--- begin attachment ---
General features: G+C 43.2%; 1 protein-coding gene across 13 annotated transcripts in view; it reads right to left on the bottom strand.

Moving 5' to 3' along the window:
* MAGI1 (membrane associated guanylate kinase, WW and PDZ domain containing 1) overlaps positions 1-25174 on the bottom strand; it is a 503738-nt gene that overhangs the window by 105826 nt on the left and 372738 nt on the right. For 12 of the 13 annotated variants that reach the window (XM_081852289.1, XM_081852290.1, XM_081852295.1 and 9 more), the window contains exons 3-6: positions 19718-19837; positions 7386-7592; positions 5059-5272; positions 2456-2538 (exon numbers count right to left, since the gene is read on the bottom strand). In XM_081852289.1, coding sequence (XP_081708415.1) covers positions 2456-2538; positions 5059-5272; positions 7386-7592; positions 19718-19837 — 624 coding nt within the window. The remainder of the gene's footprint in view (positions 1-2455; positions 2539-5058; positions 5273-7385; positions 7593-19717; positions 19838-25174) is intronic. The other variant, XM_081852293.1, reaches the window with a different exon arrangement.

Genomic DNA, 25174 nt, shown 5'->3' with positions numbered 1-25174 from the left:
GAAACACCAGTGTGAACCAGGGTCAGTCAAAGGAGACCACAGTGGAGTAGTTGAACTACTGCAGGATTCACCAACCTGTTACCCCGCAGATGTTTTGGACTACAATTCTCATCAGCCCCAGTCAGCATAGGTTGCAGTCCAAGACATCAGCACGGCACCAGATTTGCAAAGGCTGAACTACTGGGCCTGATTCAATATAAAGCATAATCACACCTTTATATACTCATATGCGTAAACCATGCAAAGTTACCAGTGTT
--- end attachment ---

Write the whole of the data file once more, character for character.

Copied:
General features: G+C 43.2%; 1 protein-coding gene across 13 annotated transcripts in view; it reads right to left on the bottom strand.

Moving 5' to 3' along the window:
* MAGI1 (membrane associated guanylate kinase, WW and PDZ domain containing 1) overlaps positions 1-25174 on the bottom strand; it is a 503738-nt gene that overhangs the window by 105826 nt on the left and 372738 nt on the right. For 12 of the 13 annotated variants that reach the window (XM_081852289.1, XM_081852290.1, XM_081852295.1 and 9 more), the window contains exons 3-6: positions 19718-19837; positions 7386-7592; positions 5059-5272; positions 2456-2538 (exon numbers count right to left, since the gene is read on the bottom strand). In XM_081852289.1, coding sequence (XP_081708415.1) covers positions 2456-2538; positions 5059-5272; positions 7386-7592; positions 19718-19837 — 624 coding nt within the window. The remainder of the gene's footprint in view (positions 1-2455; positions 2539-5058; positions 5273-7385; positions 7593-19717; positions 19838-25174) is intronic. The other variant, XM_081852293.1, reaches the window with a different exon arrangement.

Genomic DNA, 25174 nt, shown 5'->3' with positions numbered 1-25174 from the left:
GAAACACCAGTGTGAACCAGGGTCAGTCAAAGGAGACCACAGTGGAGTAGTTGAACTACTGCAGGATTCACCAACCTGTTACCCCGCAGATGTTTTGGACTACAATTCTCATCAGCCCCAGTCAGCATAGGTTGCAGTCCAAGACATCAGCACGGCACCAGATTTGCAAAGGCTGAACTACTGGGCCTGATTCAATATAAAGCATAATCACACCTTTATATACTCATATGCGTAAACCATGCAAAGTTACCAGTGTT